We walked on to another bombed area, and then another. Here had been a school where seventy-five children had perished; here sixty persons had been blown to pieces or buried beneath the fall of masonry; here ten houses had been demolished, there twenty. In the area a mile away from the station, which was completely deserted and nothing but a mass of rubble and stone, five hundred houses had been demolished. And so on from place to place. A map with red points marking where bombs have fallen showed hardly a single area, except the British concession, untouched. Occasionally one saw a poor family still living in a room with three, or even only two, walls left. One place was as safe as another.
The destruction of Canton was all the more tragic since it was the most modern Chinese city in China. In fact Canton was the one modernized city in China which was neither foreign nor founded by foreigners. With its many wide streets and large concrete buildings, Canton was the concrete symbol of t he New China which Japan is determined to destroy.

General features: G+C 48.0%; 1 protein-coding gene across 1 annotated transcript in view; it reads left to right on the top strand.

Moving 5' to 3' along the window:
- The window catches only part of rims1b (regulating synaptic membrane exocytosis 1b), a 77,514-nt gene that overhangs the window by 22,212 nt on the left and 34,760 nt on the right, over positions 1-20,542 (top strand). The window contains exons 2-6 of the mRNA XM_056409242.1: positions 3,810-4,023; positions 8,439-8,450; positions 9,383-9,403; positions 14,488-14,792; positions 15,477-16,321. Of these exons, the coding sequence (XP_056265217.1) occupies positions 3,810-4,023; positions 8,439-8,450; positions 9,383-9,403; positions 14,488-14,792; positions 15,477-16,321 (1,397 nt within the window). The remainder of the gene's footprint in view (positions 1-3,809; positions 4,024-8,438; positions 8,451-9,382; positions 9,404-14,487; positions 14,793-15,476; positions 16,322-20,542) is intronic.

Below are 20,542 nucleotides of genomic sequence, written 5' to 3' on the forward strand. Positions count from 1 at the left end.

We visited the Red Cross stations and inspected the volunteer first-aid squads standing at attention. These volunteers seemed to be almost children, girls and boys from the high school and t he university. Serious children who have performed heroic work and looked on terrible sights day after day. Unlike most Chinese, they do not smile.
Canton was estimated then to have lost two-thirds of its population. All who could leave the city had left. The officials remained and the patriotic students, volunteers, and the workers and middle classes who had no relatives in the country and no means.
Many shops not yet destroyed were shut and barred, but in the poorest quarters life seemed to be going on much as usual. There were some refugee centres for the homeless where the city administration supplied food until they could get away to relatives in the country, or be settled on new land in northern Kwangtung, or drafted into the army, if able-bodied men. I visited one such refugee centre. It had seven hundred people, all in one four-storied house. Men, women, children, and small babies were sitting patiently on mats on the floor. An old man with a long white beard like a patriarch, erect and motionless, with an emaciated and almost naked body, sat next to a tiny baby being looked after by a girl of five; on other mats were families of five or six people. The place was terribly crowded, dark and hot, but clean and orderly. It seemed surprising there was so little cholera in Canton. The Chinese doctors and their helpers must have worked hard.